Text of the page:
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About Johanna Rothman

Johanna Rothman
Johanna consults, speaks, and writes about managing product development. She helps managers and leaders do reasonable things that work. You can read more of her writings at jrothman.com.

Rethinking the Need for Generalizing Specialists

Early on in my agile practice, I believed in generalizing specialists. I even wrote Five Tips to Hiring a Generalizing Specialist. However, if a team becomes collaborative, I no longer think we need generalizing specialists. That’s because the team works and learns as a team. If a team is willing to collaborate as pairs, a swarm, or mob, you might not need generalizing specialists at all.

Why Generalizing Specialists

Back in the waterfall world, many people had narrow specialties. They only architected or designed, and only in the platform. Or the middleware. Or the app layer. Or, they were only testers of one variety of another.

The whole idea of generalizing specialists is that people would have multiple capabilities. They could stretch what they do past those quite-narrow boundaries.

However, some people thought they could get developers to be system testers—and vice versa. I have never seen that occur. Or, they could get platform people to design a UI. I’ve never seen that work, either. (I am an old platform-level programmer. You do not want me to design your UI. I still like the command line. Nope, you don’t.)

Consider Empathy for Others, Not Capabilities

Instead of thinking about stretching capabilities or specialties, what if every person on the team had empathy for what the other people needed to do? What if everyone learned and delivered as a team? We wouldn’t need generalizing specialists. We would need collaborative teams.

Here’s how this might work for your agile team.

The Team Discusses the Backlog

Teams take in work in the form of a backlog. Even if your team works in continuous single-piece flow, the team addresses and then takes one piece of work—their backlog. If your team works in iterations, your team might address somewhere between five and ten items.

That “address the work” part is what Scrum teams call either backlog refinement or iteration planning. The team looks at the work and discusses their concerns, ideas, acceptance criteria—you name it. The team comes to agreement on what that work is, and what done means for that work.

In effect, as long as the entire team mobs when they discuss the backlog. They might not mob the way a “real” mob should, handing off the driver/primary navigator roles, but they work together in real-time on that one effort.

Warning: If your entire team does not discuss the backlog together, that’s a trap. You don’t have an agile team because they’re not collaborating on the work.

Team Members Work Together to Select and Complete Work

When team members collaborate, they have at least these options:

Pairing, when two people collaborate on one item of work. The arrows in this image are supposed to note that the people switch off on driving and navigating.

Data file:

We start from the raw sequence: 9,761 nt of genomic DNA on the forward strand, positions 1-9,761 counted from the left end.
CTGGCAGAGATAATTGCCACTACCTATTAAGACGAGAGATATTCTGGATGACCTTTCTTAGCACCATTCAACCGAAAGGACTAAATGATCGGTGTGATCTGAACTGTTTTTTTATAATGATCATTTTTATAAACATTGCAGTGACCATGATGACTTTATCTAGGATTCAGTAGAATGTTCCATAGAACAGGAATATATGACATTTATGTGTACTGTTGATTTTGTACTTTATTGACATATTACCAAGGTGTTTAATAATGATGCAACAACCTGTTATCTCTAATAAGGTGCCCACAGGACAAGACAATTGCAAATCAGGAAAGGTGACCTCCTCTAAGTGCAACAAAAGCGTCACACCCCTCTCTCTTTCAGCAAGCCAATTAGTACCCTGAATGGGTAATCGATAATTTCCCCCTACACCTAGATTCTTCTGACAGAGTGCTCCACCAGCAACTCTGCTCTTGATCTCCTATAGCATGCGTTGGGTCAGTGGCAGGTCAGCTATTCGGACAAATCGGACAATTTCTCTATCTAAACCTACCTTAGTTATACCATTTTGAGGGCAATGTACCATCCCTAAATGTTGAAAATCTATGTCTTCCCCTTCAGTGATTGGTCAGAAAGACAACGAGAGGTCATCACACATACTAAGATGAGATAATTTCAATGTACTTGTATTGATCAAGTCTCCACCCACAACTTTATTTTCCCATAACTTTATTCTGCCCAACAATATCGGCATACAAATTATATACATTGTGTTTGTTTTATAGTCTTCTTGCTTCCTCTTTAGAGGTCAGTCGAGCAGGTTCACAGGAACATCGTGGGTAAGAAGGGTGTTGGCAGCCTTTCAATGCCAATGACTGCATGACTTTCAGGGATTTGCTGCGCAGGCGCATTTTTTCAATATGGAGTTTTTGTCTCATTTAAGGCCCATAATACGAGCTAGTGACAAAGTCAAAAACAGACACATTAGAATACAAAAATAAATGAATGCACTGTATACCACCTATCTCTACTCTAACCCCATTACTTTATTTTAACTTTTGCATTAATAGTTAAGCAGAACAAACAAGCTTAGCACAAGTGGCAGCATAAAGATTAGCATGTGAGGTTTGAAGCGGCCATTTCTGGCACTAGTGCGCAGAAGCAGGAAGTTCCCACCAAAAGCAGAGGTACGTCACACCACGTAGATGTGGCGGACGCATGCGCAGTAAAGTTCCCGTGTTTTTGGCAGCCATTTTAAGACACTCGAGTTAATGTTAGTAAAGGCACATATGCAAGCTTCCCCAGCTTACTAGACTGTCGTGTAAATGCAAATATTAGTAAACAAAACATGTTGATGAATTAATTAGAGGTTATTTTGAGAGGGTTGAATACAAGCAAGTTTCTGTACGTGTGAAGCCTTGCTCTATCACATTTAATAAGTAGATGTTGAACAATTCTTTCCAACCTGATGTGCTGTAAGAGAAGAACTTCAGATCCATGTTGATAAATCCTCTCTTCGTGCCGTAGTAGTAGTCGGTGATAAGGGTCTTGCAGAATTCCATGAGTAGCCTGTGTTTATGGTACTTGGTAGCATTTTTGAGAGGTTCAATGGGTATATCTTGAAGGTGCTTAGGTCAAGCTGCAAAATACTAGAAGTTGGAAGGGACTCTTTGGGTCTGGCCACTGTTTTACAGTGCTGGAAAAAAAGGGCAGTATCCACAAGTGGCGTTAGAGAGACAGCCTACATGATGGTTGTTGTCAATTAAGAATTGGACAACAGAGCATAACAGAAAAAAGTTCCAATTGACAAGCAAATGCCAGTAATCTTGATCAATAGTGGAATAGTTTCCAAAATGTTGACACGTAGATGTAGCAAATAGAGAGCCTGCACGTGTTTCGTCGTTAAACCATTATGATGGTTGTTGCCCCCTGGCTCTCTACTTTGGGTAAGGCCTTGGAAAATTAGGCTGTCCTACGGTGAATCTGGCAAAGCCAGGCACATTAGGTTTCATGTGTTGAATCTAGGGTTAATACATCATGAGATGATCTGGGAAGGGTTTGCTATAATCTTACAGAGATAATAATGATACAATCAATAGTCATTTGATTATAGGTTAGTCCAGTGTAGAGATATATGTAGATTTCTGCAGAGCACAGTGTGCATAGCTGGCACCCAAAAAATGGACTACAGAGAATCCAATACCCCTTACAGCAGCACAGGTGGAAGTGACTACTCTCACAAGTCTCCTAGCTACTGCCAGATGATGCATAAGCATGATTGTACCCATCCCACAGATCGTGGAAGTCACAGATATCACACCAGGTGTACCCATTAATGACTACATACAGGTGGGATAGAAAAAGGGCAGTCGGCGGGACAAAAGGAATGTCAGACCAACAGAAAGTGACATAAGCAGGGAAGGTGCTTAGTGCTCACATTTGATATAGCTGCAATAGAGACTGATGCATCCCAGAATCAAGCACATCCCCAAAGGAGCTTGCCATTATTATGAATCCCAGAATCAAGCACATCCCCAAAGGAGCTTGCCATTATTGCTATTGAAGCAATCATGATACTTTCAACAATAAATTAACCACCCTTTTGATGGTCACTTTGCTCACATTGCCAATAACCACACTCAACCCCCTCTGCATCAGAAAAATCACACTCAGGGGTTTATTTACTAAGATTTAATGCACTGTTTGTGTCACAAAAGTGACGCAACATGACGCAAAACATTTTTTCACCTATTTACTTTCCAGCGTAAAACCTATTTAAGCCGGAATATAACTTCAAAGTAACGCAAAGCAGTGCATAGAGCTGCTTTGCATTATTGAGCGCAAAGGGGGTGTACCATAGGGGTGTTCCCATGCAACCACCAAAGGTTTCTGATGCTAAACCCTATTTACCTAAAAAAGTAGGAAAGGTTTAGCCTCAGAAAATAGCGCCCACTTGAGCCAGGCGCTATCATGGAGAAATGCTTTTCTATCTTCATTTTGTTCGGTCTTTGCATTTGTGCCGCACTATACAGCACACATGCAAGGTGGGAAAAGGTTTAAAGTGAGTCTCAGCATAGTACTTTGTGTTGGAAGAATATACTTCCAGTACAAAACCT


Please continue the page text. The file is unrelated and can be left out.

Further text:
Swarming, where the entire team works on the same item, but they work according to their specialty. The way I see swarms work well is when the team gathers to discuss the one item. Then, they each do their own thing. They regroup every hour to see progress and if anyone has trouble. When one person completes “their” work, they ask, “How can I assist anyone?”

Mobbing, when the entire team works together on one item. The arrows in this image are to show how each person takes turns at the driver/navigator position.

These three practices are the primary ways people collaborate in real-time. Your team might want to work in triads, or something else. I’m not ruling that out. I’m only saying that these are the primary ways. Do what your team needs.

Team-Based Collaboration Leads to Team-Based Learning

When team members work with at least one other person, they learn with and from each other. They don’t need to hire generalizing specialists.

They do need empathy with each other. That empathy might extend to the customers and users.

When people have empathy with each other, they tend to learn how to do those little accommodations that make all the difference:

  • An API so testers can write test automation below the GUI
  • Hooks for logs and demos
  • Anything else that makes development, testing, demo, and release easier

When teams collaborate on the work, they tend to succeed better.

So, I no longer believe in generalizing specialists. I much more believe in (and have positive experience with) a strongly collaborative team. Where people work together on fewer items at a time. My experience is that these people tend to release those items faster.

When the team collaborates as a team, they might not need generalizing specialists.

Published on Java Code Geeks with permission by Johanna Rothman , partner at our JCG program. See the original article here: Rethinking the Need for Generalizing Specialists

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